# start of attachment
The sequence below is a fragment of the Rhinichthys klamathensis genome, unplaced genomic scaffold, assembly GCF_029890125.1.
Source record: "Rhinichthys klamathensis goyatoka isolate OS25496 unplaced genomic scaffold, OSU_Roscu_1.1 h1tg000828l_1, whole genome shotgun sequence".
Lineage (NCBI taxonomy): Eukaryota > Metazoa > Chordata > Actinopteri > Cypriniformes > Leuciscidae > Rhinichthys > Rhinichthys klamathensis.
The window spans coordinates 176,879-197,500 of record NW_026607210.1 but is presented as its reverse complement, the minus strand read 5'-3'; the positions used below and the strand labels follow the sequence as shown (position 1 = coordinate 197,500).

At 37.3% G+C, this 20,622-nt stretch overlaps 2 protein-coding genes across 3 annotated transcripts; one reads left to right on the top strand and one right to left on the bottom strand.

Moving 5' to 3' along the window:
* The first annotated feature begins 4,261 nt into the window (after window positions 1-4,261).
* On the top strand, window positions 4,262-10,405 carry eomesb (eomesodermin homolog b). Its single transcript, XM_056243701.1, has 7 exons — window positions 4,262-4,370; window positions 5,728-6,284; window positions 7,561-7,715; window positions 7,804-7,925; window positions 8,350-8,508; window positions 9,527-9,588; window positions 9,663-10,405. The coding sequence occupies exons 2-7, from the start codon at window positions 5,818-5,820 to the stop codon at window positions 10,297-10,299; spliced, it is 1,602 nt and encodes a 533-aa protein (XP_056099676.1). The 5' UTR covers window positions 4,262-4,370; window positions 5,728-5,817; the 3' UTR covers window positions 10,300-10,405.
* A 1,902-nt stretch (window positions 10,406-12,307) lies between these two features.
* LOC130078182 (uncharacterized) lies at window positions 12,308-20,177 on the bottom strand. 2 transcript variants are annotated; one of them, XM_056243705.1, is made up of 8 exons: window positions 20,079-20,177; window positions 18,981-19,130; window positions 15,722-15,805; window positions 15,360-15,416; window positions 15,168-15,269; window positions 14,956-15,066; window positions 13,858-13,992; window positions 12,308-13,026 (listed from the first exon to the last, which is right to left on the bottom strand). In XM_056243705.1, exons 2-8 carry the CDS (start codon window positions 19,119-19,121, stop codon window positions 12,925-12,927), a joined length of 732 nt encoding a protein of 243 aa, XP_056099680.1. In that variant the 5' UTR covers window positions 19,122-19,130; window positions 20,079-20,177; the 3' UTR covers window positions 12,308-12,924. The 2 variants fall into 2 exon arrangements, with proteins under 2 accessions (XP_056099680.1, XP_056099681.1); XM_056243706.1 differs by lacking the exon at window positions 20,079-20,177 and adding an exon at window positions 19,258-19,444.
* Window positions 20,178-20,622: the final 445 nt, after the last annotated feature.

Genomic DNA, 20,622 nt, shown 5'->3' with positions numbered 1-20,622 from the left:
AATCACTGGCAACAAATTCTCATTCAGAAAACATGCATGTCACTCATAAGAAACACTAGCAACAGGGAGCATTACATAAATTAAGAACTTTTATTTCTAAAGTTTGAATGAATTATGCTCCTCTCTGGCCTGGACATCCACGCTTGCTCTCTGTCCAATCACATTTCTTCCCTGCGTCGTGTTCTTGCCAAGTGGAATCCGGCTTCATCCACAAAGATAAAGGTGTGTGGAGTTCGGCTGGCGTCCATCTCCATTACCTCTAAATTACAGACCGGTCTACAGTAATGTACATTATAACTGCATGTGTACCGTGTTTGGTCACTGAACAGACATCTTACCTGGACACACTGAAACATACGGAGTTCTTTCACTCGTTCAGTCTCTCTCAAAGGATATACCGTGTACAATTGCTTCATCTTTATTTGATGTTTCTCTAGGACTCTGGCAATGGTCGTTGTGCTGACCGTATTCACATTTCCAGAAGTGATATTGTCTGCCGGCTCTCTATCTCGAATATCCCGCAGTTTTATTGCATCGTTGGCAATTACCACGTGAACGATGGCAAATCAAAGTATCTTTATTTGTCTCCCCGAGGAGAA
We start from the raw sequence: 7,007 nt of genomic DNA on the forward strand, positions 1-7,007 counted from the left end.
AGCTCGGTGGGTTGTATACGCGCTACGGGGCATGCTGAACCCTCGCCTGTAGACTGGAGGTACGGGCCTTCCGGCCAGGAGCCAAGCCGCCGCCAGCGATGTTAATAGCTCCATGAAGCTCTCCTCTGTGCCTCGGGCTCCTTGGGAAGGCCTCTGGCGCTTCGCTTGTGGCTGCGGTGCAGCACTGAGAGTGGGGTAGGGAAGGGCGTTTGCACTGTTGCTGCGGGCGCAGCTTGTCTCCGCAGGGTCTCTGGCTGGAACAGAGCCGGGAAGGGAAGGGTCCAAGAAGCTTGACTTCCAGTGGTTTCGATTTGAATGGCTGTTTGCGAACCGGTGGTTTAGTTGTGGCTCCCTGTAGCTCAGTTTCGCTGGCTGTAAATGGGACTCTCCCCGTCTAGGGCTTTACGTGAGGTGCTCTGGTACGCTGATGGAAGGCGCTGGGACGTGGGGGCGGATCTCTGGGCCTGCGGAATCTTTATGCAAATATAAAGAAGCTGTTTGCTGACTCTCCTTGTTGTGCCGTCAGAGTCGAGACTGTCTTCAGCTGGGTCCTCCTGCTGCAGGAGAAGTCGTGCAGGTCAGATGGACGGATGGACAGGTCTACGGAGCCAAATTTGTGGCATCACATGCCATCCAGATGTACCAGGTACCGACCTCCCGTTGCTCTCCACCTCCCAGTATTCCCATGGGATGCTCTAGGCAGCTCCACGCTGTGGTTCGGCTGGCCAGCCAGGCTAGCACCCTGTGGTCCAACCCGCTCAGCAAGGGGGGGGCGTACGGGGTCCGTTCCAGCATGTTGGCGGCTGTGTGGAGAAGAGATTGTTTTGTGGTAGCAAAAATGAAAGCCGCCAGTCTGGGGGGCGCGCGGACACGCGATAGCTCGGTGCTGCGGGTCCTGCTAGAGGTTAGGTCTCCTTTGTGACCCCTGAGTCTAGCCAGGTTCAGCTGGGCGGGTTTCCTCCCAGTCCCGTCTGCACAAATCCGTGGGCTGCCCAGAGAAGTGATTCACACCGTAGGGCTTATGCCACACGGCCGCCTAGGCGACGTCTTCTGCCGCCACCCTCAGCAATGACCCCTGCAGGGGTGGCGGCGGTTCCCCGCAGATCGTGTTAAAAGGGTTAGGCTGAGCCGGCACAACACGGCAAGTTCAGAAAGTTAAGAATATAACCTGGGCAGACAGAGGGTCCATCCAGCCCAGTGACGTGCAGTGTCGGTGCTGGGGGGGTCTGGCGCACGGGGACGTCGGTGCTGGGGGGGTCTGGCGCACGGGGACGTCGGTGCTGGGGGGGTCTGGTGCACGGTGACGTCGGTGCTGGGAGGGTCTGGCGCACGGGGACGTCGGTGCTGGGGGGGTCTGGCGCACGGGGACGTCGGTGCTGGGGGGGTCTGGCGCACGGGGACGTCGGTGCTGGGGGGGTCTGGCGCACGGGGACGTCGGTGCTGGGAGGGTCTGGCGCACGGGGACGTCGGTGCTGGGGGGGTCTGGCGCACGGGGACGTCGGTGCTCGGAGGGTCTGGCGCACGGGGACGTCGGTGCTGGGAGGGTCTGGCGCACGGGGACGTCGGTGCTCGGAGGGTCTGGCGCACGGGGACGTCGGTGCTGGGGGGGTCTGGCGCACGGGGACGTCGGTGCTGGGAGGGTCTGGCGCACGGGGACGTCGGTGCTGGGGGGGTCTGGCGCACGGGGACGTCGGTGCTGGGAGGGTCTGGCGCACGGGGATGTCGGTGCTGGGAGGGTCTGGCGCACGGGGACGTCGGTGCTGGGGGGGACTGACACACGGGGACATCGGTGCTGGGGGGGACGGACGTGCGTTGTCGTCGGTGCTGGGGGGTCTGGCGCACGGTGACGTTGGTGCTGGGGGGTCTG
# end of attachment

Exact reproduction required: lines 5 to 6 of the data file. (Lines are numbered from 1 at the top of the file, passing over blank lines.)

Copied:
At 37.3% G+C, this 20,622-nt stretch overlaps 2 protein-coding genes across 3 annotated transcripts; one reads left to right on the top strand and one right to left on the bottom strand.

Moving 5' to 3' along the window: